of things, either.
03:22
Everywhere, "People wish to be settled,"
03:26
Ralph Waldo Emerson reminded us,
03:28
"but only insofar
as we are unsettled
03:31
is there any hope for us."
03:33
At this conference,
we've been lucky enough
03:36
to hear some exhilarating
new ideas and discoveries
03:39
and, really, about all the ways
03:42
in which knowledge is being
pushed excitingly forwards.
03:44
But at some point, knowledge gives out.
03:48
And that is the moment
03:52
when your life is truly decided:
03:53
you fall in love;
03:57
you lose a friend;
03:59
the lights go out.
04:02
And it's then, when you're lost
or uneasy or carried out of yourself,
04:04
that you find out who you are.
04:09
I don't believe that ignorance is bliss.
04:14
Science has unquestionably made our lives
04:18
brighter and longer and healthier.
04:21
And I am forever grateful to the teachers
who showed me the laws of physics
04:24
and pointed out that
three times three makes nine.
04:29
I can count that out on my fingers
04:33
any time of night or day.
04:36
But when a mathematician tells me
04:40
that minus three times
minus three makes nine,
04:42
that's a kind of logic
that almost feels like trust.
04:45
The opposite of knowledge, in other words,
isn't always ignorance.
04:52
It can be wonder.
04:56
Or mystery.
04:58
Possibility.
04:59
And in my life, I've found
it's the things I don't know
05:01
that have lifted me up
and pushed me forwards
05:05
much more than the things I do know.
05:08
It's also the things I don't know
05:12
that have often brought me closer
to everybody around me.
05:13
For eight straight Novembers, recently,
05:18
I traveled every year across Japan
with the Dalai Lama.
05:20
And the one thing he said every day
05:25
that most seemed to give people
reassurance and confidence
05:28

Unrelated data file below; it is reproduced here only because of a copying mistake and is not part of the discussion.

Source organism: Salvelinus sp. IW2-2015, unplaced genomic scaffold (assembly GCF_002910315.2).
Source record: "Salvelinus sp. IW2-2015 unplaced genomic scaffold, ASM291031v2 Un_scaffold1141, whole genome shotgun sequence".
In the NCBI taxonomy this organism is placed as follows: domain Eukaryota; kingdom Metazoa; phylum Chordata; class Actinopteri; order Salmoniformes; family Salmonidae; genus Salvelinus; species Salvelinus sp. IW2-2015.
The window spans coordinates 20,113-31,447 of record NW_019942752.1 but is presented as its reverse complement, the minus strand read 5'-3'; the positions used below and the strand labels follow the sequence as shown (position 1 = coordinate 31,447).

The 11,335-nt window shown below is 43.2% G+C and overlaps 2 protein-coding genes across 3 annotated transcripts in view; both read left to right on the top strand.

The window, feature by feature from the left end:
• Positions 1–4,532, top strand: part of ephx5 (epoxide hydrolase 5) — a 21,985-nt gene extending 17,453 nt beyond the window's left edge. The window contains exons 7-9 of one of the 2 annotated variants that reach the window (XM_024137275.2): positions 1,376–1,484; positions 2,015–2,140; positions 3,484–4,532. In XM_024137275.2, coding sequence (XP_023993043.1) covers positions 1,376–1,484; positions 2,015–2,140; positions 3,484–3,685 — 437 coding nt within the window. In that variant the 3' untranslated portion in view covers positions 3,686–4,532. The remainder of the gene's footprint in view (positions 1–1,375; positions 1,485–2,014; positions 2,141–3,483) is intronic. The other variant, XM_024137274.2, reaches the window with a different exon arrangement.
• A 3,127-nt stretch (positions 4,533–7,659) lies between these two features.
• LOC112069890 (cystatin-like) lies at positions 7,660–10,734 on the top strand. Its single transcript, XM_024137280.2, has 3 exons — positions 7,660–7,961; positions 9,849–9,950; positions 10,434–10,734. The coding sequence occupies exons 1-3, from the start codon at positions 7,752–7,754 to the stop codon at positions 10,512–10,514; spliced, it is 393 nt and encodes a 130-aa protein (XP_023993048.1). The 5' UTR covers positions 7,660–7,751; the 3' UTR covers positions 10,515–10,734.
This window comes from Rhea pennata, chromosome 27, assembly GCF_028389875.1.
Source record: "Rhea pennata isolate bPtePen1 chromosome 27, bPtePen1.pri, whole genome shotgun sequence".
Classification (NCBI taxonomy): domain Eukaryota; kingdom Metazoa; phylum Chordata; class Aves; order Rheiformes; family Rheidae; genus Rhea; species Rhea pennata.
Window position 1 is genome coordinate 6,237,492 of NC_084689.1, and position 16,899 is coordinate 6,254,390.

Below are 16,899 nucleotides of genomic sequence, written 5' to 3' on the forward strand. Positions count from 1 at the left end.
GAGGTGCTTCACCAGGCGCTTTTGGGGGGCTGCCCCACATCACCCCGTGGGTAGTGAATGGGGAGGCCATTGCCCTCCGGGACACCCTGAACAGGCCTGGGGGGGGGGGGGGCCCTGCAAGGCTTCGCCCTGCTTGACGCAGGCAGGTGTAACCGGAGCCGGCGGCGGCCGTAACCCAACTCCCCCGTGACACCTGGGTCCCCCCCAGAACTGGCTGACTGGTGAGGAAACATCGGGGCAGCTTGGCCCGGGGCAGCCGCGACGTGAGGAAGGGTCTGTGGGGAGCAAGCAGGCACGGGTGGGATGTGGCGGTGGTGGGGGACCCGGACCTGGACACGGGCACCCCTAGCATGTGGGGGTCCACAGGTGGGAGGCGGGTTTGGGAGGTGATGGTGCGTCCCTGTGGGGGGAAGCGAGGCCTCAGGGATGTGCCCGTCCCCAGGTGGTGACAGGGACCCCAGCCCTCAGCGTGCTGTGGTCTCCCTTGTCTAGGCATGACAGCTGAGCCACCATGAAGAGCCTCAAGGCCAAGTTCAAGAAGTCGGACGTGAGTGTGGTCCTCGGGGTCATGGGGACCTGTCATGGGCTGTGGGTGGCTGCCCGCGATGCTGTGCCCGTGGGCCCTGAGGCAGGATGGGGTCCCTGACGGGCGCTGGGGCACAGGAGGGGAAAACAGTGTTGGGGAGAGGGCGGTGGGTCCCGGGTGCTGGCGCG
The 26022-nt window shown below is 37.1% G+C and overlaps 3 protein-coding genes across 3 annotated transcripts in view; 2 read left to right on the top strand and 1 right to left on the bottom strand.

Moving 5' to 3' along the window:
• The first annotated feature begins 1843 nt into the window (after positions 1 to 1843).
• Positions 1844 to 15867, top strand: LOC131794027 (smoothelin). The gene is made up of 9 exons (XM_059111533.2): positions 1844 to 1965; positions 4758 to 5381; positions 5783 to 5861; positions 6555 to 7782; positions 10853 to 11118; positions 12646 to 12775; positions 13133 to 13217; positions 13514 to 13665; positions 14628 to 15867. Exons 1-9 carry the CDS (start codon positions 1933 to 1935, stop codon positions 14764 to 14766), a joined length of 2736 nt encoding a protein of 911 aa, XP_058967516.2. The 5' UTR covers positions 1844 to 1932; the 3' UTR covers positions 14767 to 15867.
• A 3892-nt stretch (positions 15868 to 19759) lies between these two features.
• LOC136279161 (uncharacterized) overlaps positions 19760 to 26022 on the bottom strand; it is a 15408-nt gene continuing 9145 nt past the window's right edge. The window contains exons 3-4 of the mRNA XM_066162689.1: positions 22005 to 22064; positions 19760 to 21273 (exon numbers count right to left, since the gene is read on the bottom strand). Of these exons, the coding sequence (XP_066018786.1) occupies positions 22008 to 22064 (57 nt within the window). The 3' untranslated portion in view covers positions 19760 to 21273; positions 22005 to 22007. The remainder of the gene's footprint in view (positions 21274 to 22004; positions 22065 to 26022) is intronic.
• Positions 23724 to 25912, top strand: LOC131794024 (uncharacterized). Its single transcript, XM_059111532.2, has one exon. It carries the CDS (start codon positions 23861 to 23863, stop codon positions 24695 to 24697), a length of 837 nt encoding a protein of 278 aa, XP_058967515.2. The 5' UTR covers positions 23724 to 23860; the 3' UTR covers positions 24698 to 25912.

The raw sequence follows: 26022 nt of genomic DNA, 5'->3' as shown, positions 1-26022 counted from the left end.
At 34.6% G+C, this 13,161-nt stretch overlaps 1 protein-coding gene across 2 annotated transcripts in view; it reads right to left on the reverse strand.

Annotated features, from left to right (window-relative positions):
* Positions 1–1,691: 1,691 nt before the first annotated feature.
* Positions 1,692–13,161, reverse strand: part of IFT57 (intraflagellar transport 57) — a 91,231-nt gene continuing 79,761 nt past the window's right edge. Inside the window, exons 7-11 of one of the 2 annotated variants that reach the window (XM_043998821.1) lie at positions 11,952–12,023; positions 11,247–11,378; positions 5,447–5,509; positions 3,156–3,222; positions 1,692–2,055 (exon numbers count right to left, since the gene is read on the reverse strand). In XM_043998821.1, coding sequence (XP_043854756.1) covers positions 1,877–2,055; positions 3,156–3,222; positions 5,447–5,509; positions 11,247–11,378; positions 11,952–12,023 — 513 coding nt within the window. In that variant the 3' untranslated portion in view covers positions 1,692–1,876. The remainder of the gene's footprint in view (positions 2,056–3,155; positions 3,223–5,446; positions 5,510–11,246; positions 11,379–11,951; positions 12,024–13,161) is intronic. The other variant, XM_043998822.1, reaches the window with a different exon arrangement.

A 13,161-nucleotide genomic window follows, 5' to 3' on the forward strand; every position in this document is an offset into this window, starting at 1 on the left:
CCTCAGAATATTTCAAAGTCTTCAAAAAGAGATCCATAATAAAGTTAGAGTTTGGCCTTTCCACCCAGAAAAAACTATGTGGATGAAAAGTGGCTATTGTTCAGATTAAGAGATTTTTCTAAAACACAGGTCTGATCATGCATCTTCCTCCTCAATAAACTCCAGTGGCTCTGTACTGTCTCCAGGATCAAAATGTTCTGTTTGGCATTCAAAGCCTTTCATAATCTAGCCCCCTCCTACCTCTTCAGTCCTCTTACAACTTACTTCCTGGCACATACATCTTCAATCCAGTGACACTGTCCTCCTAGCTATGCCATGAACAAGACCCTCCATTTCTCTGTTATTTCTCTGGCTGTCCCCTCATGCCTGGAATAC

was, "I don't know."
05:32
"What's going to happen to Tibet?"
05:36
"When are we ever
going to get world peace?"
05:39
"What's the best way to raise children?"
05:42
"Frankly," says this very wise man,
05:45
"I don't know."
05:49
The Nobel Prize-winning
economist Daniel Kahneman
05:51
has spent more than 60 years now
researching human behavior,
05:55
and his conclusion is
06:00
that we are always much more confident
of what we think we know
06:02
than we should be.
06:06
We have, as he memorably puts it,
06:08
an "unlimited ability
to ignore our ignorance."
06:11
We know -- quote, unquote -- our team
is going to win this weekend,
06:16
and we only remember that knowledge
06:21
on the rare occasions when we're right.
06:23
Most of the time, we're in the dark.
06:27
And that's where real intimacy lies.
06:31
Do you know what your lover
is going to do tomorrow?
06:36
Do you want to know?
06:40
The parents of us all,
as some people call them,
06:43
Adam and Eve,
06:46
could never die, so long as they
were eating from the tree of life.
06:47
But the minute they began nibbling
06:52
from the tree of the knowledge
of good and evil,
06:54
they fell from their innocence.
06:57
They grew embarrassed and fretful,
06:59
self-conscious.
07:02
And they learned,
a little too late, perhaps,
07:04
that there are certainly some things
that we need to know,
07:07
but there are many, many more
that are better left unexplored.
07:09
Now, when I was a kid,
07:15
I knew it all, of course.
07:17